Four certified charts of the Falklands/Malvinas Islands dating back to the XVIII century and belonging to the Pedro de Angelis collection of Brasilia’s National Library were given by the Brazilian Foreign ministry to the argentine delegation currently holding a bilateral meeting in the country’s capital.
“It’s an act of love and solidarity with strong historic, symbolic and political value” said Argentina’s Secretary of Culture Jorge Coscia during the meeting with his peer from Brazil Ana de Hollanda.
“They are copies dating back to the XVIII century previous to the British occupation of Malvinas and drawn by Spanish navigators”, said Ezequiel Grimson, head of the Culture department from Argentina’s National Library, which will be the custodian of the prized Brazilian gift.
The singular charts reveal a historic fact: “the map dated 1770 is intimately linked to the Spanish expedition which that year was sent to expulse the British from the (Malvinas) Islands”, added Grimson.
The Argentine archivist said that following the French defeat to the British at the Seven Year war, when it lost most of its colonial empire, France tried to recover its lost power and international standing by taking advantage of Spain and was planning to conquer the Malvinas.
The first founder of a settlement in the Falklands was Louis Antoine Bougainville who on 31 January 1764 arrived at the Islands, which he named the ‘Iles Malouines and in March built Port Saint-Louis and on 5 April 1764 took formal possession of the Islands in the name of France’s King Louis XV.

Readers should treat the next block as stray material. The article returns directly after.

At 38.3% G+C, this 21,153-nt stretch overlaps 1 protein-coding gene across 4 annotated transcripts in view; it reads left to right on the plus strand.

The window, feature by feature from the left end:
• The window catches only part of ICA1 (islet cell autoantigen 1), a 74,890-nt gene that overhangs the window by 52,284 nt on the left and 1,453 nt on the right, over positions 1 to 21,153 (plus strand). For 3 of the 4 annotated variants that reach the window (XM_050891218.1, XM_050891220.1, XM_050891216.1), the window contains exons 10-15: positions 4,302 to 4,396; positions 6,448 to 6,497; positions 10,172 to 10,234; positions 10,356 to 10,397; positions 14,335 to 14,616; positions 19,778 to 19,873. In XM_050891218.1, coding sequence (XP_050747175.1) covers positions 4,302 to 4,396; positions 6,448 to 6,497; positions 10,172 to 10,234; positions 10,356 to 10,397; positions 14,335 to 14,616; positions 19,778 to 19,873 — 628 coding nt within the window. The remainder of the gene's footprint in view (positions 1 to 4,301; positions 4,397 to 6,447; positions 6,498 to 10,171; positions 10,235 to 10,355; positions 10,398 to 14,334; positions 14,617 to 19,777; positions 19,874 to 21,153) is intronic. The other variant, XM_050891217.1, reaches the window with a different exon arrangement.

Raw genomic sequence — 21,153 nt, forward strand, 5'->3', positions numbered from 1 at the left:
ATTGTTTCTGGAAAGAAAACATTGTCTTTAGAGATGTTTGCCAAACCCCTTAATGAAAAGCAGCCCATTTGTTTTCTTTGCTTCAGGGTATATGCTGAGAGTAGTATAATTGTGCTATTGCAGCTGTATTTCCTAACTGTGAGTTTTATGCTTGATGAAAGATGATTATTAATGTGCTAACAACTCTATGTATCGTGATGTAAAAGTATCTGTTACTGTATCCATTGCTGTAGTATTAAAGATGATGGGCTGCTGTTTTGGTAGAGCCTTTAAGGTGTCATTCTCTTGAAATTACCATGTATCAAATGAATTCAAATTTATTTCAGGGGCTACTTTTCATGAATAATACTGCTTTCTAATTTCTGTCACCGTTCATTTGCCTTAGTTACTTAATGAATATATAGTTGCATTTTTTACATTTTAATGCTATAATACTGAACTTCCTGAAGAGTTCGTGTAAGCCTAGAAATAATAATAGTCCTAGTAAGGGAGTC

However the Spanish court claimed its right over the Islands to which France yielded while Bougainville accepted compensation for abandoning the settlement he had built, explained Grimson.
But in the meantime England aware that the Falklands would be crucial for its trade and naval interests, London organized a secret expedition to the Islands trying to circumvent the Spanish claims.
“The document donated by the Brazilian is evidence thus of the first Spanish recovery of the Malvinas Islands in 1770”, said Grimson.
In retribution for the charts of Spanish origin the Argentine delegation presented the president of the Brazilian National Gallery Foundation, Galeano Amorim the facsimile edition of “The Southern Star” which was published by the British during their brief occupation of the port city of Montevideo in 1807.
Since Montevideo was the garrison of the Her Spanish Majesty’s navy, the Malvinas actually depended from what is today’s Uruguay capital and not from Buenos Aires.
In 2009 the national libraries from Argentina and Brazil agreed on a joint project called the Pedro de Angelis virtual library, the first trans-national undertaking of its kind in South America and which brings together the documental heritage collected by one of the outstanding history science pioneers of Argentina from the century XIX.
Considered one of the first historians of Argentina, De Angelis published unedited documents and founded several newspapers. The Buenos Aires political and literary chronicle in 1827 and The Morning Star in 1829, and was also the first to begin biography publications in Argentina.
As an archivist De Angelis accumulated documents from the XVII and XVIII centuries including the first dictionaries of Guarani, the language spoken by most indigenous tribes in the River Plate basin, which were written by the Jesuits as well as chronicles of expeditions to Patagonia and to the Upper Peru in the heart of South America.